Tuesday, January 10, 2012

DIY Hot Dog Buns

One of my New Years goals was to buy less store bought items and start making them at home. I am really serious about us eating better as a family and usually home made items are cheaper and taste better. I wanted to make hot dogs for dinner but buns were $3, Target has been out of cheap buns for two weeks now, and we usually only eat half a pack so I decided to make them at home. I did some googling and found this hamburger or hot dog buns recipe. It had a high rating and I had all of the ingredients on hand so I decided to try it out.




Well it turned out to be a disaster, completely inedible. They were very hard and dense, not at all soft like the recipe raves, and when I cracked one open some parts where still raw even though the outside was crispy. I should have known things were going to be bad when the dough didn't rise very much. My wonderful husband tried to make me feel better about it and instead ate his hot dogs with sliced bread. I don't think that yeast and I are friends. I made dinner rolls for Thanksgiving and they also turned out hard and dense. I don't want to give up just yet so I am going to try one more yeast recipe before I call it quits. Does anyone know what I am doing wrong?

3 comments:

  1. Well, that's a bummer. :( The reason for the dough not rising could be your liquid was either too hot or too cool. Use an instant read thermometer to check your liquid. It should be about 100F. (or somewhere between 90-100). If it's too hot it kills the yeast and if too cool it slows it down. I always proof my yeast before adding the flour (let it sit in the warm liquid until it gets foamy) Also kneading is a big part too. I always knead by hand, I just feel like my kitchen aide doesn't knead dough properly. (plus, I can get out a lot of frustrations this way LOL).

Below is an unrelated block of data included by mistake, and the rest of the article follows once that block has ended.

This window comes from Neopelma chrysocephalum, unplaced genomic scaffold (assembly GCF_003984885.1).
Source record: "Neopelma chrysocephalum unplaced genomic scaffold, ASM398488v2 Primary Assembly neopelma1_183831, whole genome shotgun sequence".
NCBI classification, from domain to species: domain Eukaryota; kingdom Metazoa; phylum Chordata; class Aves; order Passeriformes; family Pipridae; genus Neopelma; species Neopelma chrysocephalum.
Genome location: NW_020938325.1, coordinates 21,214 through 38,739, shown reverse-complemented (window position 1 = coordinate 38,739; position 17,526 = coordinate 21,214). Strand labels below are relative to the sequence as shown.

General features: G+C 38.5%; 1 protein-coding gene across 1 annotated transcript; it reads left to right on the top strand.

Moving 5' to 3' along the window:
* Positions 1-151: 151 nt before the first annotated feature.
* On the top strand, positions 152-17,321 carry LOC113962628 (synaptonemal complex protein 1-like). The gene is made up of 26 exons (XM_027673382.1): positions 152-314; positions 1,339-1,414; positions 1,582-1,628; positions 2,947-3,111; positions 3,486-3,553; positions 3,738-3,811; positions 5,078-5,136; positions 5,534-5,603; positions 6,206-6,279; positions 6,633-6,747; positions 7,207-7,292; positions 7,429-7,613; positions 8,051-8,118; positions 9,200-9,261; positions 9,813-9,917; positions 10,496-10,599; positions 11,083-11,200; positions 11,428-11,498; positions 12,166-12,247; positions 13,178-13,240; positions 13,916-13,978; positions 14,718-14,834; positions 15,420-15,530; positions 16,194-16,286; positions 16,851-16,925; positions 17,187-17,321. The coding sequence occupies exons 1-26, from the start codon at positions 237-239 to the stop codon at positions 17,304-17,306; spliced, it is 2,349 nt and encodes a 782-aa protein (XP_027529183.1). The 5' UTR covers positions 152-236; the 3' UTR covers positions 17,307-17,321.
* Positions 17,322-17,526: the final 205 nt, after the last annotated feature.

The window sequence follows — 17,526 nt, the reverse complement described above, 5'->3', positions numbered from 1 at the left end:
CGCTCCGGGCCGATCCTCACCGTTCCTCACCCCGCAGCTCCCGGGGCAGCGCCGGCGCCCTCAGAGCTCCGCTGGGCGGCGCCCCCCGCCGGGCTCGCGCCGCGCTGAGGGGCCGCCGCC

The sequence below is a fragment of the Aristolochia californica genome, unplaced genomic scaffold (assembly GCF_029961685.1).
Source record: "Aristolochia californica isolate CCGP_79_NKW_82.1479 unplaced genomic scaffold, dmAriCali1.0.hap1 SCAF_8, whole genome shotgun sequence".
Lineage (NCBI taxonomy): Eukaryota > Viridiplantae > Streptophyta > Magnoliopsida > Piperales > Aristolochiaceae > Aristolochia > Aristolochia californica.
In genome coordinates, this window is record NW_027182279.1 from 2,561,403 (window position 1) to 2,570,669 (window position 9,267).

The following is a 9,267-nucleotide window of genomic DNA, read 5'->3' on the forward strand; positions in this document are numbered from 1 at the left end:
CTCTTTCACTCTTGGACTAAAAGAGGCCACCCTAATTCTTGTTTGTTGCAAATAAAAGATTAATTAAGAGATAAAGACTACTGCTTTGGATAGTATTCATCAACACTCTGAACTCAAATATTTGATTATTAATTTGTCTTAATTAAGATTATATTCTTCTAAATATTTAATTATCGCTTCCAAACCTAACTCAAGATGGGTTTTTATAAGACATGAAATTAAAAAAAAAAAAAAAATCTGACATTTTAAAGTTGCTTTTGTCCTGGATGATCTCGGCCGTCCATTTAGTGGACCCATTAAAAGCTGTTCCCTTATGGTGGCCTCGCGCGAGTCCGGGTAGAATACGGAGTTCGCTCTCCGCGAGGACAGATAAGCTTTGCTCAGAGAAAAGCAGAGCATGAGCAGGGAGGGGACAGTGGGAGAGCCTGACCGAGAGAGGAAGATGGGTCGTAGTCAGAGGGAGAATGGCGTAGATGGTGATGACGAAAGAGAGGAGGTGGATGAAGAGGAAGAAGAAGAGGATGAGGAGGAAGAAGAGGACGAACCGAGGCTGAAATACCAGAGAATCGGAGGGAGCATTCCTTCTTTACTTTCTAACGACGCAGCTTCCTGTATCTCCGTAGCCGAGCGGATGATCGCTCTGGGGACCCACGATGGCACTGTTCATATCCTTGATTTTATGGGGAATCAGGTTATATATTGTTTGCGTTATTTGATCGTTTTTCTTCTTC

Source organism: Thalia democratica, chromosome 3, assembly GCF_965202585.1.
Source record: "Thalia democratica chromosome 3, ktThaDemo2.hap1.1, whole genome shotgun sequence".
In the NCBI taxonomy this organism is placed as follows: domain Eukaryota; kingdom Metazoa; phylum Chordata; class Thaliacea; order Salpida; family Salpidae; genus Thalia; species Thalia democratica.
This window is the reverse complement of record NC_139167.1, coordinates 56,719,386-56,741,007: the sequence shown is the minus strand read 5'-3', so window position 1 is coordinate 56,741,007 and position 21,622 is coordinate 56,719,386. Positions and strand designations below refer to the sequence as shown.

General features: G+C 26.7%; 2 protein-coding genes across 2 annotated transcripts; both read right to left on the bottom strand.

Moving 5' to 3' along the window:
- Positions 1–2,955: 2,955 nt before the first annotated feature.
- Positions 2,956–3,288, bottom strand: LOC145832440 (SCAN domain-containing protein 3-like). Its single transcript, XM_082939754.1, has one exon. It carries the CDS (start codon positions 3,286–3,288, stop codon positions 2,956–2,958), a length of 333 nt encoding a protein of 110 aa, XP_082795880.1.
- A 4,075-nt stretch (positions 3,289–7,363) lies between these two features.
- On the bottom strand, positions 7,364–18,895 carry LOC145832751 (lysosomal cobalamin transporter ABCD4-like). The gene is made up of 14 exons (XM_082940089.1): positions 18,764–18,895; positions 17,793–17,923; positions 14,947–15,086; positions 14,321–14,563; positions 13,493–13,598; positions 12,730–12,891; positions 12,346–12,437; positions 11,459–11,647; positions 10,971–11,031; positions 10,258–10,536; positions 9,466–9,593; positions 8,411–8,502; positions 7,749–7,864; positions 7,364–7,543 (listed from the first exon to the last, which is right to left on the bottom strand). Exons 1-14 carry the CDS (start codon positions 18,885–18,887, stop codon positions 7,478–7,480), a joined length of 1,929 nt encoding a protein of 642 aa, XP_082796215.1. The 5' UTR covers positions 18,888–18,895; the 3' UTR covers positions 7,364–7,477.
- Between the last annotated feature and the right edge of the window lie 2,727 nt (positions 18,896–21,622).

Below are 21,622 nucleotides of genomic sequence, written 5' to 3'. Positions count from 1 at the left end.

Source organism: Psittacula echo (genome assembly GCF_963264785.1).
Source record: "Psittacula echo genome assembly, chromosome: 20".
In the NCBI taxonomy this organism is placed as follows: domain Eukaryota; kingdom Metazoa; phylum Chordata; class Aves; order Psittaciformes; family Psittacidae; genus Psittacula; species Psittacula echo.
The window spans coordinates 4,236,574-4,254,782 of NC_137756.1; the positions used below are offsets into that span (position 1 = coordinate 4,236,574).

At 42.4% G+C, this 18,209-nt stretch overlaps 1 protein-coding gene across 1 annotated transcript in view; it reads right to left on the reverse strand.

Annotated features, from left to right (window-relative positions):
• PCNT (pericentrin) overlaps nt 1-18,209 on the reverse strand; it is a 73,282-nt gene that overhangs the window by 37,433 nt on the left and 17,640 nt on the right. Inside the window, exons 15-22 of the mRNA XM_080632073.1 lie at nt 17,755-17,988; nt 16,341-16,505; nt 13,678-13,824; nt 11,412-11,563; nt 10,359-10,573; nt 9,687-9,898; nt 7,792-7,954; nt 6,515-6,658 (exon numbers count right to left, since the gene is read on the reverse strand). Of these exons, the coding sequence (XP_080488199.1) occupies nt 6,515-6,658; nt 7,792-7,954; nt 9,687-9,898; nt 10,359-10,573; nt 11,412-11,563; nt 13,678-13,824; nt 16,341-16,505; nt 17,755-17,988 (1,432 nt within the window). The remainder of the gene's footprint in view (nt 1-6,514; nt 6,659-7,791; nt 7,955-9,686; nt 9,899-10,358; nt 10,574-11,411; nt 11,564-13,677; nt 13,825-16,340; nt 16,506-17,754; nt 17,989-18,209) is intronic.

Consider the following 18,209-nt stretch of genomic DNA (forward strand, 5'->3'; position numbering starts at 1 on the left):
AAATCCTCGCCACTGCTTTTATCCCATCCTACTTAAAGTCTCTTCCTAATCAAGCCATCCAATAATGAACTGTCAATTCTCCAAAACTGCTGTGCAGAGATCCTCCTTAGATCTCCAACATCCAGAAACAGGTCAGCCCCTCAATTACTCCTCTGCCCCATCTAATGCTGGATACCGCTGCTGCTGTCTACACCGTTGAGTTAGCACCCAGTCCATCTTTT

Try visiting the King Arthur Flour website...they have good info on there. Or joyofbaking.com has some great tried and true information too.
    Don't give up! :)

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  2. Thanks for the tips Patti! I was suspecting the Kitchen Aid mixer might not be doing the best kneading job so I am going to try hand kneading it next time.

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  3. You might need fresher yeast. When yeast gets old it doesn't rise any longer. Check the freshness by if the yeast bubbles when you add it to the warm water. If it doesn't bubble well it is not very fresh. The temp of the water and if it the dough is mixed well enough play just as important of a role in you bread rising. Don't give up. It is something you will get the hang of soon enough.

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